The algorithm then proceeds with updating of the values of the reference thresholds as a function of the envelope values previously calculated. In detail, block 38, the value of the positive reference threshold S+ is set equal to a certain proper fraction of the positive envelope Env+; in particular, it is set equal to the value of the positive envelope Env+ multiplied by a third constant β<1, for example, β=0.65. However, if the value thus calculated is less than the positive minimum value S1, block 39, the value of the positive reference threshold S+ is set at said positive minimum value S1, block 40.
Likewise, block 41, the value of the negative reference threshold S− is set equal to a certain proper fraction of the negative envelope; in particular, also this value is multiplied by the third constant β. However, once again, if the value thus calculated is less than the negative minimum value S2, block 42, the value of the negative reference threshold S− is set at the negative minimum value S2, block 43.
The values of the new reference thresholds thus calculated are then used for detection of the positive and negative phases of the step, as described previously.
In detail, the value of the positive acceleration threshold S+ is initially equal to the positive minimum value S1 (see, in particular,
According to one embodiment of the present invention, the positive minimum value S1 and the negative minimum value S2 can be modified from outside, for example through the interface 5 in order to modify the sensitivity of the pedometer device 1. In particular, if said minimum values are decreased, the sensitivity of the device increases, in so far as acceleration peaks of smaller amplitude (for example, due to a particularly slow gait or to a surface that is not very rigid) can be detected. At the same time, however, the number of false positives detected increases, in so far as noise (external vibrations, bumps, fast movements made by the user) is more likely to cause erroneous detections assimilated to the phases of the step.
The advantages of the pedometer device and of the corresponding step detection method are clear from the foregoing description.
In any case, it is emphasized that the pedometer device 1 is able to adapt to changes in the acceleration profile, for example due to an increase in the walking speed, and so external interventions for resetting the acceleration thresholds necessary for step detection are not needed.
The fact that the acceleration thresholds follow the envelopes of the acceleration signal (analogously to an electronic peak detector) enables said changes to be followed rapidly, without any risk for any loss of steps and counting errors occurring, and at the same time enables a good insensitivity to noise to be achieved. In particular, when the accelerations increase (in absolute value), for example because the walking speed has increased, the reference thresholds increase rapidly, so as to adapt rapidly to the new conditions. When, instead, the accelerations decrease, for example because the user is slowing down, the reference thresholds also decrease, but slowly, and always remaining above a minimum value. In this way, the device is able to follow closely a new increase in the acceleration values.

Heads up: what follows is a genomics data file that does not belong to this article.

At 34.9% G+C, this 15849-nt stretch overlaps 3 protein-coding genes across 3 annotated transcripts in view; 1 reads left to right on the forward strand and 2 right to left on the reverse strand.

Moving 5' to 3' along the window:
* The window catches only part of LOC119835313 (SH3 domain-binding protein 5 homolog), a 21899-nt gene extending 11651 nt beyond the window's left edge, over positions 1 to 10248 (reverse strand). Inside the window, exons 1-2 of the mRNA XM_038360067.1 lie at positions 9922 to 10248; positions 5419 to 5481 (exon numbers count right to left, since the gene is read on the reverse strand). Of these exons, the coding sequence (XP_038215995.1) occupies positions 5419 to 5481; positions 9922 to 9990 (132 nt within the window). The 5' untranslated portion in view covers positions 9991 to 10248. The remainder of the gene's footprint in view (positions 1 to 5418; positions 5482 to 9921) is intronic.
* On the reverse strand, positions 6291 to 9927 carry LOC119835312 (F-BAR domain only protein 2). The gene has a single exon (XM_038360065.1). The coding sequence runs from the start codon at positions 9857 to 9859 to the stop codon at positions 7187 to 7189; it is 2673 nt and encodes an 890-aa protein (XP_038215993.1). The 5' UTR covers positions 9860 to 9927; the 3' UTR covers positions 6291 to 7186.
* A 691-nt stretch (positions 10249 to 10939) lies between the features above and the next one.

Finally, it is clear that modifications and variations can be made to what is described and illustrated herein without thereby departing from the scope of the present invention, as defined in the appended claims.
In particular, as shown in
The accelerometer 2 could be equipped with a number of axes of measurement, for example three mutually orthogonal axes of measurement, and be built, for example, as described in “3-axis Digital Output Accelerometer For Future Automotive Applications”, B. Vigna et al., AMAA 2004. In this case, according to one embodiment of the present invention, the algorithm implemented by the processing unit 3 envisages identifying the main vertical axis to be used for step detection as the axis of detection that has the highest mean acceleration value Accm (on account of gravity). For example, the main vertical axis can be identified at each acquisition of a new acceleration sample, block 30 of
Instead of being integrated in the pedometer device 1, the accelerometer 2 could be arranged outside the casing thereof, and connected, in a wired or wireless way, to the detection unit 3. In this case, the accelerometer 2 could advantageously be housed in a garment or accessory worn by the user, for example a shoe, a belt, a watch, etc.
As shown in
Finally, even though the entire description refers to a digital implementation of the pedometer device 1, it is evident that a similar version of an analog type (comprising, among other things, threshold comparators, a peak detector, amplifiers, etc.) can be contemplated by making the appropriate obvious substitutions.
All of the above U.S. patents, U.S. patent application publications, U.S. patent applications, foreign patents, foreign patent applications and non-patent publications referred to in this specification and/or listed in the Application Data Sheet, are incorporated herein by reference, in their entirety.
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|Feb 8, 2007||AS||Assignment|
Owner name: STMICROELECTRONICS S.R.L., ITALY
Free format text: ASSIGNMENT OF ASSIGNORS INTEREST;ASSIGNORS:PASOLINI, FABIO;BINDA, IVO;REEL/FRAME:018871/0223
Effective date: 20061221